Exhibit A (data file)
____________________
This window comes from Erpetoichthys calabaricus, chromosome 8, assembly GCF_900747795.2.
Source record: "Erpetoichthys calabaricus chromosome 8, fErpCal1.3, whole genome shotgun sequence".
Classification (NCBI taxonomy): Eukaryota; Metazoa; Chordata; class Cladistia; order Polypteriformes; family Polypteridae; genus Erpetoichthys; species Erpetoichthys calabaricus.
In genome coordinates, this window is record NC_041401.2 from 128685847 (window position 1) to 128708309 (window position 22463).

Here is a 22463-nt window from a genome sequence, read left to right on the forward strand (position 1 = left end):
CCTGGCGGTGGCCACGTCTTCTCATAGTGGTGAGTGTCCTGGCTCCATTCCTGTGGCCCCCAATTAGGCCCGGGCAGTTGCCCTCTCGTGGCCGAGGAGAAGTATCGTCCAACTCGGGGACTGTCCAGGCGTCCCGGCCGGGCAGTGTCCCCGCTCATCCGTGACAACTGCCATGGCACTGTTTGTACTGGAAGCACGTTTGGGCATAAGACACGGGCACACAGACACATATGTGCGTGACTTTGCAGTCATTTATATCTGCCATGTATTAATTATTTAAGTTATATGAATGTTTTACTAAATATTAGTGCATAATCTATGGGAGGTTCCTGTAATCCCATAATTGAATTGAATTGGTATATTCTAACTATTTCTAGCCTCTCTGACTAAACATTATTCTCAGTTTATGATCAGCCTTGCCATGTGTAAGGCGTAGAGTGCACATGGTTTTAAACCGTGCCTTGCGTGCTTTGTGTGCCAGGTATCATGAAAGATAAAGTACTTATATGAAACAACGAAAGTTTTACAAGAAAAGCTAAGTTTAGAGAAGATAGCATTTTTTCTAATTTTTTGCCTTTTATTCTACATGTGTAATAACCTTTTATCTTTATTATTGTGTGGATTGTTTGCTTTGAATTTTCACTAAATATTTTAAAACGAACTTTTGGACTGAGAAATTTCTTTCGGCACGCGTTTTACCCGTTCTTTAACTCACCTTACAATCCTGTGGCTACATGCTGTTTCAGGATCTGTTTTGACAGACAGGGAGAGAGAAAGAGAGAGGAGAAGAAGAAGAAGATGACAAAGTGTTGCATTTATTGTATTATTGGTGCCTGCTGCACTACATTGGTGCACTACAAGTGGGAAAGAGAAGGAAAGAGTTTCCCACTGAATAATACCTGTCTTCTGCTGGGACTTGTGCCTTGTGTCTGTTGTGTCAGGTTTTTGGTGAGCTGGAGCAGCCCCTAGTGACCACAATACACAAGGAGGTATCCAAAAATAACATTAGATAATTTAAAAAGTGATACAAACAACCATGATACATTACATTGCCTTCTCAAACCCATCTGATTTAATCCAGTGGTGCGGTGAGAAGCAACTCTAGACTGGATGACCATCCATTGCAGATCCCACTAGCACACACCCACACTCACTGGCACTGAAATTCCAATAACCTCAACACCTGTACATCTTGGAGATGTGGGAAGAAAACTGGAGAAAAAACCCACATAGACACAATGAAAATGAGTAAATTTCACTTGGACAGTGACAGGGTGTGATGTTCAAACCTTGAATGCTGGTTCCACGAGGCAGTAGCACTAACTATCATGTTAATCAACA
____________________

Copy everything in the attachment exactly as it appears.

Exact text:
This window comes from Erpetoichthys calabaricus, chromosome 8, assembly GCF_900747795.2.
Source record: "Erpetoichthys calabaricus chromosome 8, fErpCal1.3, whole genome shotgun sequence".
Classification (NCBI taxonomy): Eukaryota; Metazoa; Chordata; class Cladistia; order Polypteriformes; family Polypteridae; genus Erpetoichthys; species Erpetoichthys calabaricus.
In genome coordinates, this window is record NC_041401.2 from 128685847 (window position 1) to 128708309 (window position 22463).

Here is a 22463-nt window from a genome sequence, read left to right on the forward strand (position 1 = left end):
CCTGGCGGTGGCCACGTCTTCTCATAGTGGTGAGTGTCCTGGCTCCATTCCTGTGGCCCCCAATTAGGCCCGGGCAGTTGCCCTCTCGTGGCCGAGGAGAAGTATCGTCCAACTCGGGGACTGTCCAGGCGTCCCGGCCGGGCAGTGTCCCCGCTCATCCGTGACAACTGCCATGGCACTGTTTGTACTGGAAGCACGTTTGGGCATAAGACACGGGCACACAGACACATATGTGCGTGACTTTGCAGTCATTTATATCTGCCATGTATTAATTATTTAAGTTATATGAATGTTTTACTAAATATTAGTGCATAATCTATGGGAGGTTCCTGTAATCCCATAATTGAATTGAATTGGTATATTCTAACTATTTCTAGCCTCTCTGACTAAACATTATTCTCAGTTTATGATCAGCCTTGCCATGTGTAAGGCGTAGAGTGCACATGGTTTTAAACCGTGCCTTGCGTGCTTTGTGTGCCAGGTATCATGAAAGATAAAGTACTTATATGAAACAACGAAAGTTTTACAAGAAAAGCTAAGTTTAGAGAAGATAGCATTTTTTCTAATTTTTTGCCTTTTATTCTACATGTGTAATAACCTTTTATCTTTATTATTGTGTGGATTGTTTGCTTTGAATTTTCACTAAATATTTTAAAACGAACTTTTGGACTGAGAAATTTCTTTCGGCACGCGTTTTACCCGTTCTTTAACTCACCTTACAATCCTGTGGCTACATGCTGTTTCAGGATCTGTTTTGACAGACAGGGAGAGAGAAAGAGAGAGGAGAAGAAGAAGAAGATGACAAAGTGTTGCATTTATTGTATTATTGGTGCCTGCTGCACTACATTGGTGCACTACAAGTGGGAAAGAGAAGGAAAGAGTTTCCCACTGAATAATACCTGTCTTCTGCTGGGACTTGTGCCTTGTGTCTGTTGTGTCAGGTTTTTGGTGAGCTGGAGCAGCCCCTAGTGACCACAATACACAAGGAGGTATCCAAAAATAACATTAGATAATTTAAAAAGTGATACAAACAACCATGATACATTACATTGCCTTCTCAAACCCATCTGATTTAATCCAGTGGTGCGGTGAGAAGCAACTCTAGACTGGATGACCATCCATTGCAGATCCCACTAGCACACACCCACACTCACTGGCACTGAAATTCCAATAACCTCAACACCTGTACATCTTGGAGATGTGGGAAGAAAACTGGAGAAAAAACCCACATAGACACAATGAAAATGAGTAAATTTCACTTGGACAGTGACAGGGTGTGATGTTCAAACCTTGAATGCTGGTTCCACGAGGCAGTAGCACTAACTATCATGTTAATCAACA